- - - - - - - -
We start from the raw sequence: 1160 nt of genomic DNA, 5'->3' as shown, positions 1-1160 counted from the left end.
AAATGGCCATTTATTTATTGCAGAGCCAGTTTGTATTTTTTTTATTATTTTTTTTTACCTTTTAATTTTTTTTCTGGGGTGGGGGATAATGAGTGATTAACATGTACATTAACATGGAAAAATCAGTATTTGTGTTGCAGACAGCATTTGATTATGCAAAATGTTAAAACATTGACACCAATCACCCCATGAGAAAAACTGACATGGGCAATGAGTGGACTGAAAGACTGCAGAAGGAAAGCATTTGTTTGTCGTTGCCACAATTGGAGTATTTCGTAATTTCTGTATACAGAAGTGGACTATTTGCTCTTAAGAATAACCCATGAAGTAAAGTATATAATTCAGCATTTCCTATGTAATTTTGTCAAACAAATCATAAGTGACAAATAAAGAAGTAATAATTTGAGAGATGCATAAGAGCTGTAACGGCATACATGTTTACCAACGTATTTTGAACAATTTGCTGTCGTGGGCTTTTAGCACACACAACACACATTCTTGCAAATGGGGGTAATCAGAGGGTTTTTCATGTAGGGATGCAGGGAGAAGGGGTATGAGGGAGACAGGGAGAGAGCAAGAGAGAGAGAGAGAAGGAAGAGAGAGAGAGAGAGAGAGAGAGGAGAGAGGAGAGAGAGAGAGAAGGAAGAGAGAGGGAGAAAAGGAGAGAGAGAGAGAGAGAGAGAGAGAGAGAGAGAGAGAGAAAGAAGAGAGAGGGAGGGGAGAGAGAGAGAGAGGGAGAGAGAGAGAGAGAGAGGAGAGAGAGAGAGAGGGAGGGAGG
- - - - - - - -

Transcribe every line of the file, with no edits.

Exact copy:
We start from the raw sequence: 1160 nt of genomic DNA, 5'->3' as shown, positions 1-1160 counted from the left end.
AAATGGCCATTTATTTATTGCAGAGCCAGTTTGTATTTTTTTTATTATTTTTTTTTACCTTTTAATTTTTTTTCTGGGGTGGGGGATAATGAGTGATTAACATGTACATTAACATGGAAAAATCAGTATTTGTGTTGCAGACAGCATTTGATTATGCAAAATGTTAAAACATTGACACCAATCACCCCATGAGAAAAACTGACATGGGCAATGAGTGGACTGAAAGACTGCAGAAGGAAAGCATTTGTTTGTCGTTGCCACAATTGGAGTATTTCGTAATTTCTGTATACAGAAGTGGACTATTTGCTCTTAAGAATAACCCATGAAGTAAAGTATATAATTCAGCATTTCCTATGTAATTTTGTCAAACAAATCATAAGTGACAAATAAAGAAGTAATAATTTGAGAGATGCATAAGAGCTGTAACGGCATACATGTTTACCAACGTATTTTGAACAATTTGCTGTCGTGGGCTTTTAGCACACACAACACACATTCTTGCAAATGGGGGTAATCAGAGGGTTTTTCATGTAGGGATGCAGGGAGAAGGGGTATGAGGGAGACAGGGAGAGAGCAAGAGAGAGAGAGAGAAGGAAGAGAGAGAGAGAGAGAGAGAGAGGAGAGAGGAGAGAGAGAGAGAAGGAAGAGAGAGGGAGAAAAGGAGAGAGAGAGAGAGAGAGAGAGAGAGAGAGAGAGAGAGAAAGAAGAGAGAGGGAGGGGAGAGAGAGAGAGAGGGAGAGAGAGAGAGAGAGAGGAGAGAGAGAGAGAGGGAGGGAGG